What if I don't want to be recorded?Officers are required to record all interactions with citizens while they are performing their duties if they are in a public place or place held for public use. If an officer asks you for consent to record in a private residence you may ask the officer(s) to stop recording if you have authority over the private area.
Can I review a recording I am in?Body-worn camera footage is currently subject to Wisconsin Public Records Laws. A request to receive a copy of the footage can be submitted as with any other police record. Citizens will not be able/allowed to view footage at the scene of an incident.
How long will recordings be retained?
Video recordings that do not have evidentiary value will be retained for a minimum of 180 days.
Can the recordings be manipulated or edited?
The original recordings are protected against manipulation and editing. Officers can only view or copy the recording.
If an officer accidentally records an event (i.e. it records in a restroom or while on break) they can submit a written request to the Chief for review and consideration to be deleted. All deleted files will be logged.
21st Century Policing & Special Community/Police Task Force Reports National and local events related to policing have prompted two recent reports related to modern policing. Nationally, the President's Task Force on 21st Century Policing released their report and locally, the United Way of Dane County Special Community/Police Task Force released their report and recommendations on police use of force.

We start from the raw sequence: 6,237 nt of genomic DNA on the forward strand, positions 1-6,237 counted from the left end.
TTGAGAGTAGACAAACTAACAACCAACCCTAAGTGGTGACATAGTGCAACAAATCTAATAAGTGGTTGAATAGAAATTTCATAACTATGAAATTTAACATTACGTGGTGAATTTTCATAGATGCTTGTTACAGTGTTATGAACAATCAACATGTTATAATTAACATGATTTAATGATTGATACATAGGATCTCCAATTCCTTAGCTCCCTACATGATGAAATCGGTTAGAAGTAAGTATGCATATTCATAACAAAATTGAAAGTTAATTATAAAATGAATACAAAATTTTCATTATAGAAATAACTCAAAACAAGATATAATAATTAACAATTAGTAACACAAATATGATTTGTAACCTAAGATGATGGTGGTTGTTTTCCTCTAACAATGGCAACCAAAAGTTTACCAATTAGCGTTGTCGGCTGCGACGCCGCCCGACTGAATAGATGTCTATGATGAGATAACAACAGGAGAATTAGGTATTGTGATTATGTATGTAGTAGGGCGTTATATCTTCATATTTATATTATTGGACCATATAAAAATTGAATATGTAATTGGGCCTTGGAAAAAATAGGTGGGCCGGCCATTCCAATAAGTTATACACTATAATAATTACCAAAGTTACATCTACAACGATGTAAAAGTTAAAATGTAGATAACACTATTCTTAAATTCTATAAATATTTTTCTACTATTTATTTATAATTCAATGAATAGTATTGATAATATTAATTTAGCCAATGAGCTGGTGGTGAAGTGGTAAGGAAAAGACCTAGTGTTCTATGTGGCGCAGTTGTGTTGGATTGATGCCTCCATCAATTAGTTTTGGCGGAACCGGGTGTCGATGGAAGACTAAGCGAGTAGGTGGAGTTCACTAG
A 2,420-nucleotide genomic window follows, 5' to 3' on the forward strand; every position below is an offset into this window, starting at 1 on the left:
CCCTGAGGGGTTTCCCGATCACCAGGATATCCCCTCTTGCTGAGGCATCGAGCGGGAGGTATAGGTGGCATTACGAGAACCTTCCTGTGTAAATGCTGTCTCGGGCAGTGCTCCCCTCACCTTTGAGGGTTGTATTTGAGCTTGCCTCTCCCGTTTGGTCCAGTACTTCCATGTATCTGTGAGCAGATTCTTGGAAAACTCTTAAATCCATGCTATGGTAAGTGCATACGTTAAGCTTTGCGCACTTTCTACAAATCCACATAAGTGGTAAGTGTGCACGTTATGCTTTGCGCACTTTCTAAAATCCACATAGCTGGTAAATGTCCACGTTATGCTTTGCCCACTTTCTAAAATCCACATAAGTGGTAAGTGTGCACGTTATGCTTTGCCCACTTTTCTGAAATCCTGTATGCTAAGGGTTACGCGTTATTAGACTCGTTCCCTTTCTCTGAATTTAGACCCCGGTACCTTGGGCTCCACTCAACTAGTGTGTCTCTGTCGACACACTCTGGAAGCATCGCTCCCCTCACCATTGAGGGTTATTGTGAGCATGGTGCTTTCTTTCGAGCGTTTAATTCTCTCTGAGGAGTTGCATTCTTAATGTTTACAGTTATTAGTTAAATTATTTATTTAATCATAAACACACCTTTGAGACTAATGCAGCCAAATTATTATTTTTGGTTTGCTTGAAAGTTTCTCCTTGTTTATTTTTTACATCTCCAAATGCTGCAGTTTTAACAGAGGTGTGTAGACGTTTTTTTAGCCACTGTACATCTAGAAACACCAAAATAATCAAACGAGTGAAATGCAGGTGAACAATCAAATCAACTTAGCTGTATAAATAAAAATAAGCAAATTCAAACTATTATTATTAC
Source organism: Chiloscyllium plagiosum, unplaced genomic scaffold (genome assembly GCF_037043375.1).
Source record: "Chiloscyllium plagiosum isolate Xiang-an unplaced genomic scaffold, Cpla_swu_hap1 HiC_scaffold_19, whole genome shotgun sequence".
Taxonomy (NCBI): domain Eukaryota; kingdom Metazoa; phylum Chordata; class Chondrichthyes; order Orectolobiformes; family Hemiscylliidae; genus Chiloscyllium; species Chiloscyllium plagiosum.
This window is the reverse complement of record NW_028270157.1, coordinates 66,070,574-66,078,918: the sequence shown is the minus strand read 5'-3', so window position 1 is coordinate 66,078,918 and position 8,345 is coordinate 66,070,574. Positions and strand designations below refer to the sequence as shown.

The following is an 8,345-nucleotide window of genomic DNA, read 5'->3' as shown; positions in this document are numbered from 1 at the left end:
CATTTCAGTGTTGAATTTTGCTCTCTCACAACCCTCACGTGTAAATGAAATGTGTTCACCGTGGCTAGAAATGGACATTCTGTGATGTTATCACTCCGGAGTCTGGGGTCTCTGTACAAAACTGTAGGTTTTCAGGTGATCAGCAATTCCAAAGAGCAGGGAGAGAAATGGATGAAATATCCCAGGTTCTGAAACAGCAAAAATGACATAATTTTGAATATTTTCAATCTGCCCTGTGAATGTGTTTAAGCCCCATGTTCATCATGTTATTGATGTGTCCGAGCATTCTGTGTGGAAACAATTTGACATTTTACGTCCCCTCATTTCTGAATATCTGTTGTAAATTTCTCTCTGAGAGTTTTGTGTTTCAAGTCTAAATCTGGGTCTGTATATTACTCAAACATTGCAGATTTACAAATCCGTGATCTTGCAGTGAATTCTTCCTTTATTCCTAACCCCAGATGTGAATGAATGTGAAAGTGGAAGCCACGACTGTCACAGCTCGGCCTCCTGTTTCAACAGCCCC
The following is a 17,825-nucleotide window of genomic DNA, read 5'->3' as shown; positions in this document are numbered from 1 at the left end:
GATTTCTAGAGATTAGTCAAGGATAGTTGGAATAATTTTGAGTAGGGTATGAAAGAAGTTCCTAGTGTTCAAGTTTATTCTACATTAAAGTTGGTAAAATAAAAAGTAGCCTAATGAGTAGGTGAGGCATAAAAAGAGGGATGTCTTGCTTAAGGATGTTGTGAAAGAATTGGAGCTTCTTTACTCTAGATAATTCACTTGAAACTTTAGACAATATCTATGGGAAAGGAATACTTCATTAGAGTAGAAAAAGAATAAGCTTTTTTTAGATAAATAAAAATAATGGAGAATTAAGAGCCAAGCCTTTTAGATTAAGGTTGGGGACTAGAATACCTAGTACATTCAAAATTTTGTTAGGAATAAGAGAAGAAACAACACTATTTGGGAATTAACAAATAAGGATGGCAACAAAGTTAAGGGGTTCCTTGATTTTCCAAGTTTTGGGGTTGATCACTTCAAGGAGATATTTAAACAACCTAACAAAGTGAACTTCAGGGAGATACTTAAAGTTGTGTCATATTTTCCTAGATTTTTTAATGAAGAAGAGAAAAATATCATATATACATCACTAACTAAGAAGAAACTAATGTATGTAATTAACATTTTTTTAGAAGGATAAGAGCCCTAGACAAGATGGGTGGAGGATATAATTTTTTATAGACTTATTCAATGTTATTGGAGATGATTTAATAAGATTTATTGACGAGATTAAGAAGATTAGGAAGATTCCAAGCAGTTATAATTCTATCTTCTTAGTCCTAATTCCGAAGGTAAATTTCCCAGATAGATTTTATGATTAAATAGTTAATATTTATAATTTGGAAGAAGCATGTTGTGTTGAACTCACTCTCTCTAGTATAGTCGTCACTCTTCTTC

The Fitchburg Police Department has reviewed both reports along with their recommendations. Because the United Way report was a collaboration of local leaders and law enforcement, the department has focused our efforts on examining our progress as it relates to the recommendations of the report.
Many of the recommendations in the report were either already standard practice or policy, such as the use of squad car video cameras, and several other recommendations were already under consideration. Body-worn cameras are discussed and recommended within the United Way Task Force Report.
To summarize the efforts of the department as they relate to the United Way report, a progress report was created in September. You can view the progress report, along with the original report from the President's Task Force and the United Way Task Force below.
Click a report above to view or use the links below:
The President's Task Force on 21st Century Policing
United Way of Dane County Special Community/Police Task Force Report
Fitchburg Police Department/Special Community Police Task Force Progress Report
The body-worn camera committee held a series of community listening sessions in October 2016 to:
- Update the community on the body-worn camera program
- Seek input from community members regarding the program
- Answer questions and address concerns related to the use of body-worn cameras